Superman

By Jacobus Dixon

What is it that Superman stands for? Most of us would answer “truth, justice, and the American way…duh”. But believe it or not, it was originally just truth and justice. Which, don’t get me wrong, are pretty arduous and lofty ideals to fight for. So where does this whole “American way” come from? Aren’t truth and justice enough to make an ideal hero? Well…in an atmosphere that has American soldiers entering a second world war, no.

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By Jacobus Dixon

Superheroes and costumed vigilantes were the bread and butter of the comic book magazine industry. They were colorful he-men who took no guff from nobody but ddidn’tuse their abilities to abuse innocent people. They were like local sports stars everybody would cheer for. But as a group, they weren’t very diverse. Their costumes were different, but underneath they were all just a bunch of muscle-bound, wealthy white guys. This was the group that had the money, so popular art and commercial products were primarily aimed at pleasing them above everyone else (unfortunately this is still true for some products).  And if you weren’t one of these wealthy white guys, these products would make you want to adjust your aesthetic tastes to be accepted into their sphere of influence. However, some felt that this pandering was a little too exclusive. William Moulton Marston was one of those people.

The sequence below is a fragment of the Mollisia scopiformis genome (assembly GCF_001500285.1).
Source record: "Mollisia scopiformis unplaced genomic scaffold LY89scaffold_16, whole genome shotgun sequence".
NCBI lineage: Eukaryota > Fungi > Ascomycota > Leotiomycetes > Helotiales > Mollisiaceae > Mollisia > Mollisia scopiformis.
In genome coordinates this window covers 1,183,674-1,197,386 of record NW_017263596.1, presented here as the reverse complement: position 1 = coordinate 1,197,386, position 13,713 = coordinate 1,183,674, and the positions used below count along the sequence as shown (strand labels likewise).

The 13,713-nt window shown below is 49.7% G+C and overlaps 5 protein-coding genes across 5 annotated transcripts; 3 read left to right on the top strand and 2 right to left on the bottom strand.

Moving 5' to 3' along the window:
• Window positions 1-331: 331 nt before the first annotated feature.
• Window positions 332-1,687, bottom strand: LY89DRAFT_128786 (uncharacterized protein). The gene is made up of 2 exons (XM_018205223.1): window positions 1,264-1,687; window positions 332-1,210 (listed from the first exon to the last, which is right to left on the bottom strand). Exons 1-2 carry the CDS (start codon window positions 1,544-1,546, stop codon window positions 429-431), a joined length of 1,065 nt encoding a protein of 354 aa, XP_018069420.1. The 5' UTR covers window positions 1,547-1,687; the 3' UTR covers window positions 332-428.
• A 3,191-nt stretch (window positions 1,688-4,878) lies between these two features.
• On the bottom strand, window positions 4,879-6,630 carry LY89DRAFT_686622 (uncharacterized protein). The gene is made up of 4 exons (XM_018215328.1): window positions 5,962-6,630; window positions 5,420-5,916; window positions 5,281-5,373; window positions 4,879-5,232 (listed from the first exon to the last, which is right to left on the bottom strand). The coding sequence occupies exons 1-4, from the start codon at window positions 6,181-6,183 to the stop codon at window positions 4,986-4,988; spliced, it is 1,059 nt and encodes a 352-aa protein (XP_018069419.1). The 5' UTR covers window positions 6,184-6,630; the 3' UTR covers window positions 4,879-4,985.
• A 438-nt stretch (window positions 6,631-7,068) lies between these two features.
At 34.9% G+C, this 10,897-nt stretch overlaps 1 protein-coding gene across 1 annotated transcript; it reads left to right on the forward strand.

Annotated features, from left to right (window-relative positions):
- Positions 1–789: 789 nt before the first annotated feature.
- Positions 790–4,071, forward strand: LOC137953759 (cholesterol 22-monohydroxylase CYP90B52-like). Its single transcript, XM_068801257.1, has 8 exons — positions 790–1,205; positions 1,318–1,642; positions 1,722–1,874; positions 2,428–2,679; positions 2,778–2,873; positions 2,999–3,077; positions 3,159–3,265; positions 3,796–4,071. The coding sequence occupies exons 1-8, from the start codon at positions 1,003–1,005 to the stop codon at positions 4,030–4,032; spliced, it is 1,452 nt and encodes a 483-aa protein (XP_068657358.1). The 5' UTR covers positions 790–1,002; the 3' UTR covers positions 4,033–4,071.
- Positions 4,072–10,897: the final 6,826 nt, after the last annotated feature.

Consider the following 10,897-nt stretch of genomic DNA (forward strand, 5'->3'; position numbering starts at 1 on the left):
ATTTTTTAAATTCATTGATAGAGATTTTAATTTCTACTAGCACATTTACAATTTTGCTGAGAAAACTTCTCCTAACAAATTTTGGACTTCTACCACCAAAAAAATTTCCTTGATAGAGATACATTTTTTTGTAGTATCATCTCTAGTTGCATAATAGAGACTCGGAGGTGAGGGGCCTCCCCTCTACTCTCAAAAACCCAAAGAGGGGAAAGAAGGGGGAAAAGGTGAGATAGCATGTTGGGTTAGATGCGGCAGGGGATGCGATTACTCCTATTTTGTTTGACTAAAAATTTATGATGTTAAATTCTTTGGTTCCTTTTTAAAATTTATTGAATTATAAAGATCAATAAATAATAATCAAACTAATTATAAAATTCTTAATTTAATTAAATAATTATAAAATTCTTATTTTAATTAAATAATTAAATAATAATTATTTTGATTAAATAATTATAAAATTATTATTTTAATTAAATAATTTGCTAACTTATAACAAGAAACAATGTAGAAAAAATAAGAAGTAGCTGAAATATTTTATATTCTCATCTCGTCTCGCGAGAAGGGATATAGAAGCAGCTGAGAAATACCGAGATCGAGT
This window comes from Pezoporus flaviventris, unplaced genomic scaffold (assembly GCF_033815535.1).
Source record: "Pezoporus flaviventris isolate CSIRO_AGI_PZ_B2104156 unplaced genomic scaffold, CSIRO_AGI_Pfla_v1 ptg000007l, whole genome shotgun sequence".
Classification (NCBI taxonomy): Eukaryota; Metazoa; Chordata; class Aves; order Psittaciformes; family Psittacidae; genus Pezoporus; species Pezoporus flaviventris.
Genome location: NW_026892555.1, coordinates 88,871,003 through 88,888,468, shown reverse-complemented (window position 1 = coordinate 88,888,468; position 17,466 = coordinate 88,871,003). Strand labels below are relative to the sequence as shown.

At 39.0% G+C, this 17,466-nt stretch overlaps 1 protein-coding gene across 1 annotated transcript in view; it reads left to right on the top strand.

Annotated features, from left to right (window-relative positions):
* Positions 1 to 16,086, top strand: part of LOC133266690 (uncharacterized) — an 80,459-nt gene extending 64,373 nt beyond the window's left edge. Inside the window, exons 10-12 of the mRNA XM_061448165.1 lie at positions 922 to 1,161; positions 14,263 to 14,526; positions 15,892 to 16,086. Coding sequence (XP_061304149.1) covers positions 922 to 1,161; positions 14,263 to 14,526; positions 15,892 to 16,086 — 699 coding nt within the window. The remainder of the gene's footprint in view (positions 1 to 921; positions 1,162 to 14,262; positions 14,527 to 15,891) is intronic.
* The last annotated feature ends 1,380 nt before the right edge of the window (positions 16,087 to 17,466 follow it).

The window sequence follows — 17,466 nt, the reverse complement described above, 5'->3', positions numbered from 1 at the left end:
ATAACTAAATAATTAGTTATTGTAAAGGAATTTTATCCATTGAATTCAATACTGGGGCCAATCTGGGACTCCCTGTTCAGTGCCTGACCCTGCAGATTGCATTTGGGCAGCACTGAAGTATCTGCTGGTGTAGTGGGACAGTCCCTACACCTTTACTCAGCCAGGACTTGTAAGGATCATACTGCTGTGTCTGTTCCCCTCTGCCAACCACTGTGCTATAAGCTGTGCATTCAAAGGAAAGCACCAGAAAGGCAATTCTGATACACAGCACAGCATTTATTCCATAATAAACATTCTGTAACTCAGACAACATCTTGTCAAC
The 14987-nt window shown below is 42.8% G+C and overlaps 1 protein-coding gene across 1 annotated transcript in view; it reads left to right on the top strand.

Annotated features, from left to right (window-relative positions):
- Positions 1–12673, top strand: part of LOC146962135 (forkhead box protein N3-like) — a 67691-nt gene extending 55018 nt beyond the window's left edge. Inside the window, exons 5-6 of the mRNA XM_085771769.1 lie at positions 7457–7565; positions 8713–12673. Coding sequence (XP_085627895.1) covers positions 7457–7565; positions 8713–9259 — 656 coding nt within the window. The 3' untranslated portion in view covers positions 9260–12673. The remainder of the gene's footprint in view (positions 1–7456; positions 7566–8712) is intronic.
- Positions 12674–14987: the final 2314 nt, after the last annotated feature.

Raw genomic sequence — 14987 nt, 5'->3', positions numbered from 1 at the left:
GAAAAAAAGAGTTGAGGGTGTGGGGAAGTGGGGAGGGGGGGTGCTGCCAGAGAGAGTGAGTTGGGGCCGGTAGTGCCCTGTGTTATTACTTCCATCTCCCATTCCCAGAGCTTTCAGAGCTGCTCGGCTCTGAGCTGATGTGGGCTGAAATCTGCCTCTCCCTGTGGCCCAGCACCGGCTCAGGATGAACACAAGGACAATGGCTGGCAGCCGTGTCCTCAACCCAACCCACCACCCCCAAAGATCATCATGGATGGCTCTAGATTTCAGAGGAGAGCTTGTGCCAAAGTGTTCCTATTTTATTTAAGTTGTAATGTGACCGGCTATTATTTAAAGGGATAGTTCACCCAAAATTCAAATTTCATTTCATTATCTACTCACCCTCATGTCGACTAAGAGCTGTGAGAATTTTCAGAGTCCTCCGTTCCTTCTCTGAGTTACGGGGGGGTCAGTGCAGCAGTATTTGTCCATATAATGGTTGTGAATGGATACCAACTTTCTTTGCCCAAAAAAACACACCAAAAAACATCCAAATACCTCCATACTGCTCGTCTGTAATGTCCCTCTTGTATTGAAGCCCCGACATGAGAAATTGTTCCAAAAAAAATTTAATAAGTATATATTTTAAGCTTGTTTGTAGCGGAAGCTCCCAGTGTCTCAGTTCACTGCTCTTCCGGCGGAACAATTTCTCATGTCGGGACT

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By Jacobus Dixon

It was bad enough having to contend with Captain Marvel, but now Superman-DC (the nickname given to comics from National Allied Publications and Detective Comics Inc. as they unofficially merged) had to deal with Captain America as well. One was a living childhood fantasy; the other was a super-idealized form of what happens when you mix nationalism and super heroics. Yeah, Superman’s great, but he’s a grown up while Captain Marvel is actually still a kid doing amazing things. And it’s fun watching Batman and Robin take on the Joker with nothing but their manpower and wits, but Captain America is fighting the real threat of German spies. While both Batman and Superman are certainly not devoid of neither childhood fantasy nor real world danger (or at least as real as it gets in terms of comic book writing), those subjects did not feature as strongly in their stories. So how did they contend with characters that used them as a solid foundation?

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By Jacobus Dixon